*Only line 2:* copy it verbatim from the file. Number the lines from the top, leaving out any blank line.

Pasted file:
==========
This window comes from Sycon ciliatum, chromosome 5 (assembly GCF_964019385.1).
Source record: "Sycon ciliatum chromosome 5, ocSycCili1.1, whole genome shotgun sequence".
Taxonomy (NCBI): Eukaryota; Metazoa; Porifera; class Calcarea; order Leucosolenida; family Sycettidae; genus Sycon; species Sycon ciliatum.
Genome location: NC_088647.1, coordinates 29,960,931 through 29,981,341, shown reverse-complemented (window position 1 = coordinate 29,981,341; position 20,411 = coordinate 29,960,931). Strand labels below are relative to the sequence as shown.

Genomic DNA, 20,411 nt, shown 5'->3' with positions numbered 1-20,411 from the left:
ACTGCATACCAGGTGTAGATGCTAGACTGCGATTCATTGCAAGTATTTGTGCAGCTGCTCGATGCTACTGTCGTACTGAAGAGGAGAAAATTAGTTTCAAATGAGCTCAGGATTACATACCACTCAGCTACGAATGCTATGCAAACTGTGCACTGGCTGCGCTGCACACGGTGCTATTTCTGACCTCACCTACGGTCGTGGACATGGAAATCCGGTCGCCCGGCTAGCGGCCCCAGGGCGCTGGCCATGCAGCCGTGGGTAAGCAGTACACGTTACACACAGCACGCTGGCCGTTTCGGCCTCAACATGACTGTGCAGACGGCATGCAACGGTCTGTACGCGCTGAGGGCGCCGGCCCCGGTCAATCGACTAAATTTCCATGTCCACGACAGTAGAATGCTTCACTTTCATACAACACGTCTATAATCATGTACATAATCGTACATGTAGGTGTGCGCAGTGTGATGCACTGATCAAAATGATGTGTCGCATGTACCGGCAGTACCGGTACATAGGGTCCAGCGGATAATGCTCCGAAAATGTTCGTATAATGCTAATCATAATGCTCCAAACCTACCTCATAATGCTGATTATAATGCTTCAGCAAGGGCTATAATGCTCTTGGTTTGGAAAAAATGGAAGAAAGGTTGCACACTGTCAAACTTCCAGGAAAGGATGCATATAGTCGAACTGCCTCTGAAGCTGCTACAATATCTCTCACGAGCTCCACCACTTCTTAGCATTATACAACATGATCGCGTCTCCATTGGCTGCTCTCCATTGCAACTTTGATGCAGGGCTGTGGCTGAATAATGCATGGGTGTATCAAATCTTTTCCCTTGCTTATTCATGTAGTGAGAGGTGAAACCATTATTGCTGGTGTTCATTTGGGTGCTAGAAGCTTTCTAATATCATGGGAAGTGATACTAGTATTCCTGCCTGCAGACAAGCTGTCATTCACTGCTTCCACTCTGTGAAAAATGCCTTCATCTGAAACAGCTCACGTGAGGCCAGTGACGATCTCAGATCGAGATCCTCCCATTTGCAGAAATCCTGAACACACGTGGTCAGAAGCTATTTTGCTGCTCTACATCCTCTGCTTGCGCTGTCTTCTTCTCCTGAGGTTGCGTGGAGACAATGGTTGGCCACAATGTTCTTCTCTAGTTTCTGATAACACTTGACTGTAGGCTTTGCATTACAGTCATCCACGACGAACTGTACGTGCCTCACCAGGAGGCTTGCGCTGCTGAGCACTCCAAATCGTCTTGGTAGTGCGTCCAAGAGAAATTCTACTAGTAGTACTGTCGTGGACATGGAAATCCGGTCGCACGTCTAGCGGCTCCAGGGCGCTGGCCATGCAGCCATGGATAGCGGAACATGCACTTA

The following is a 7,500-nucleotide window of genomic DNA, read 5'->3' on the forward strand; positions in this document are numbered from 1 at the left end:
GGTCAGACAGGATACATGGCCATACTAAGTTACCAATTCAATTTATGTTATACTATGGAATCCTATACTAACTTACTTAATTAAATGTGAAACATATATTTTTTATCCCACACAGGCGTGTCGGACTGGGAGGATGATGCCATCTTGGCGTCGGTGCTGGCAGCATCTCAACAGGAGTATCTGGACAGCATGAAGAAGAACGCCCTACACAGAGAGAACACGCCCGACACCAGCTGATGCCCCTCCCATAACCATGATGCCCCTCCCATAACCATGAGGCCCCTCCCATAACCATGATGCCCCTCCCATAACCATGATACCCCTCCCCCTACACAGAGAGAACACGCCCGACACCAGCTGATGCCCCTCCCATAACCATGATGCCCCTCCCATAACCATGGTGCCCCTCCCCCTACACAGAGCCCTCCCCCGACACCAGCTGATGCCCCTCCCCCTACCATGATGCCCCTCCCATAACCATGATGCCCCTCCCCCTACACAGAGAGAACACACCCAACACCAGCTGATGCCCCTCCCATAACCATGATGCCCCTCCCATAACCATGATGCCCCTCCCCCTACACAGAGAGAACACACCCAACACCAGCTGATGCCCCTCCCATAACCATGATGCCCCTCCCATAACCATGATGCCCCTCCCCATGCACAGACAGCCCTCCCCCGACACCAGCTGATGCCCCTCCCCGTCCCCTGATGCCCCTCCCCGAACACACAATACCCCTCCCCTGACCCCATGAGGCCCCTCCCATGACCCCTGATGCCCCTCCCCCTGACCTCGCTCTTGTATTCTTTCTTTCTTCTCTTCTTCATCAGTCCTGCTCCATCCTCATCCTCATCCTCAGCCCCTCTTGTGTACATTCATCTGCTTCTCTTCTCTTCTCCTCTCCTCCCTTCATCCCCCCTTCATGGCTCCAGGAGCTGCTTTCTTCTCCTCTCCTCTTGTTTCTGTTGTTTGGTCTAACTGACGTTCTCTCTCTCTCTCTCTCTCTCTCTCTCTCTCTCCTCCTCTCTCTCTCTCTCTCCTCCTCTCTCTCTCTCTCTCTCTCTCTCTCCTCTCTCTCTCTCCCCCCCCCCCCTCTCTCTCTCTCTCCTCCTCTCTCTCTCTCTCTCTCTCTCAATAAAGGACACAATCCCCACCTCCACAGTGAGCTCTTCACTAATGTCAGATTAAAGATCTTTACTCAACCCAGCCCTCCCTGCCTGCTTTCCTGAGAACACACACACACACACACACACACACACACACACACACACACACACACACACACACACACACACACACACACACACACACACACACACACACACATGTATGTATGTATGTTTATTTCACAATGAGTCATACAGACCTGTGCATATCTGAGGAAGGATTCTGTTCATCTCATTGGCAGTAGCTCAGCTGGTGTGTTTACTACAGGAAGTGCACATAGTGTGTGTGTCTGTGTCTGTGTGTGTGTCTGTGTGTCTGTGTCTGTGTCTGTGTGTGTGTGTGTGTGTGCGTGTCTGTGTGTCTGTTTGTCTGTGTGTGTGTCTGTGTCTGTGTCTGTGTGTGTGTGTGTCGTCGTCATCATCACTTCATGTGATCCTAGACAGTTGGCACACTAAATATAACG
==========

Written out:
Source record: "Sycon ciliatum chromosome 5, ocSycCili1.1, whole genome shotgun sequence".